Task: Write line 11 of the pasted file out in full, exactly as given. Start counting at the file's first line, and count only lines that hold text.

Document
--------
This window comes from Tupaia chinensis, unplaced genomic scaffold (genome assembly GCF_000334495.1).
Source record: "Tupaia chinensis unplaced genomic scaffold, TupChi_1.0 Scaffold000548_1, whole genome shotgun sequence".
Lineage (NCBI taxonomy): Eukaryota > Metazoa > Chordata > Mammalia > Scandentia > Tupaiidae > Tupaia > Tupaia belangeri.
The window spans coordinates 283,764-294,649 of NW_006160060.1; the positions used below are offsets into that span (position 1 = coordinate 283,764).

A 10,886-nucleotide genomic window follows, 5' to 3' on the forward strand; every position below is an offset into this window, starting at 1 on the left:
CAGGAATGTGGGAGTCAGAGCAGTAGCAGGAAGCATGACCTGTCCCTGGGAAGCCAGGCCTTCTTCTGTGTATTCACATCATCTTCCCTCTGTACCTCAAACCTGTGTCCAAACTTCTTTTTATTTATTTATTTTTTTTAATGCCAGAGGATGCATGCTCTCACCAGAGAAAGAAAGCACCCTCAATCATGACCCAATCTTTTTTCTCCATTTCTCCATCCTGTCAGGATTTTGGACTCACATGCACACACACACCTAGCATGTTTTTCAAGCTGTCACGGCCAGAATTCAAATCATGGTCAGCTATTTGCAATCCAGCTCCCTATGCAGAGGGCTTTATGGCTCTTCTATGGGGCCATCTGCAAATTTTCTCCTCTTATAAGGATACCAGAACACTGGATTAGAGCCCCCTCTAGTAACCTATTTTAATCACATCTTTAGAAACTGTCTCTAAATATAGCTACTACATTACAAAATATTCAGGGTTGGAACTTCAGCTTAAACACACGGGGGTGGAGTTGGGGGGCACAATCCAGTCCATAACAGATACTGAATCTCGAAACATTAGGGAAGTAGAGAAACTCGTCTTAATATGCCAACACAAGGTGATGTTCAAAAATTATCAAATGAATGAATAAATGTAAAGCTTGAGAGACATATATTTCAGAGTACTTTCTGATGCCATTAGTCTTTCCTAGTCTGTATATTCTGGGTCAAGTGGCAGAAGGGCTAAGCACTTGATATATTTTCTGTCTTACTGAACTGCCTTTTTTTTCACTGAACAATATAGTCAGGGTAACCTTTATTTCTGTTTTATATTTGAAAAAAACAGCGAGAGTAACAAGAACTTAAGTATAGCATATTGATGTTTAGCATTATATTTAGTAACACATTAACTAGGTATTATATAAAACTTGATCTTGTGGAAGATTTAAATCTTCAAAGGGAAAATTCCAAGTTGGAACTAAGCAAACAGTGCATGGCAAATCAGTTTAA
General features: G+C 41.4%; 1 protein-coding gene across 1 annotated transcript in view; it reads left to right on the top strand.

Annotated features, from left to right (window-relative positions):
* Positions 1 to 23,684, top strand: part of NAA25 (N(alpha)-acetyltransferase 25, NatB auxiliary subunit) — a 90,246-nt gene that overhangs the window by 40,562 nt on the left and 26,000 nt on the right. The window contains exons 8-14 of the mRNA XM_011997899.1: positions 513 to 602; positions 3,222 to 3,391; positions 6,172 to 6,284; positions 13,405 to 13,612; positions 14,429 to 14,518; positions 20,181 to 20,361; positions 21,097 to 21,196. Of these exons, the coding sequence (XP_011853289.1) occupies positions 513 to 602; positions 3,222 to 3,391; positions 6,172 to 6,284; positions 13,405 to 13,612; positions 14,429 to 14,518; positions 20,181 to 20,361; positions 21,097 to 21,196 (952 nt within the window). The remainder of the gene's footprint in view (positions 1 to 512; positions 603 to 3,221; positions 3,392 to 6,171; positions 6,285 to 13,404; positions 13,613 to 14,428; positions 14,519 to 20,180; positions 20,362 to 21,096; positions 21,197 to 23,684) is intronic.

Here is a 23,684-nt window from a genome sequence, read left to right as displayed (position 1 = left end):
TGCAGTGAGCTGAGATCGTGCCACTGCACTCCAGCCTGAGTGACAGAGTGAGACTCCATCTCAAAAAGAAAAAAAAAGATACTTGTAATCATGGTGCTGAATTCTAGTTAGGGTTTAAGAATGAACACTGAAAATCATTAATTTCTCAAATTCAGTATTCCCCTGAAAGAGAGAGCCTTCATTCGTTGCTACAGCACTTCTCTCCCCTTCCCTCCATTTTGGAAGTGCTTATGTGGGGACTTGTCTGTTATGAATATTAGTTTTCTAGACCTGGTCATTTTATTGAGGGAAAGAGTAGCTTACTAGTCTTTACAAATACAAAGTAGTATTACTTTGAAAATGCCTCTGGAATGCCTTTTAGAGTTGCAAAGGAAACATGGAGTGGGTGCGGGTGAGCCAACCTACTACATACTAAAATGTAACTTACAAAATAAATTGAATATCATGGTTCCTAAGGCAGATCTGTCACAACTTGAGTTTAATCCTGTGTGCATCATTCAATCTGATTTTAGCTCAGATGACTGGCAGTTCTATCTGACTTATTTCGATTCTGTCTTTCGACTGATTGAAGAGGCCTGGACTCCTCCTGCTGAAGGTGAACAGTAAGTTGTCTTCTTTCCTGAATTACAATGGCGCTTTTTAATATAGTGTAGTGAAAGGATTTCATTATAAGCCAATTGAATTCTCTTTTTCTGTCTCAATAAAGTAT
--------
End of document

TGCAGTGAGCTGAGATCGTGCCACTGCACTCCAGCCTGAGTGACAGAGTGAGACTCCATCTCAAAAAGAAAAAAAAAGATACTTGTAATCATGGTGCTGAATTCTAGTTAGGGTTTAAGAATGAACACTGAAAATCATTAATTTCTCAAATTCAGTATTCCCCTGAAAGAGAGAGCCTTCATTCGTTGCTACAGCACTTCTCTCCCCTTCCCTCCATTTTGGAAGTGCTTATGTGGGGACTTGTCTGTTATGAATATTAGTTTTCTAGACCTGGTCATTTTATTGAGGGAAAGAGTAGCTTACTAGTCTTTACAAATACAAAGTAGTATTACTTTGAAAATGCCTCTGGAATGCCTTTTAGAGTTGCAAAGGAAACATGGAGTGGGTGCGGGTGAGCCAACCTACTACATACTAAAATGTAACTTACAAAATAAATTGAATATCATGGTTCCTAAGGCAGATCTGTCACAACTTGAGTTTAATCCTGTGTGCATCATTCAATCTGATTTTAGCTCAGATGACTGGCAGTTCTATCTGACTTATTTCGATTCTGTCTTTCGACTGATTGAAGAGGCCTGGACTCCTCCTGCTGAAGGTGAACAGTAAGTTGTCTTCTTTCCTGAATTACAATGGCGCTTTTTAATATAGTGTAGTGAAAGGATTTCATTATAAGCCAATTGAATTCTCTTTTTCTGTCTCAATAAAGTAT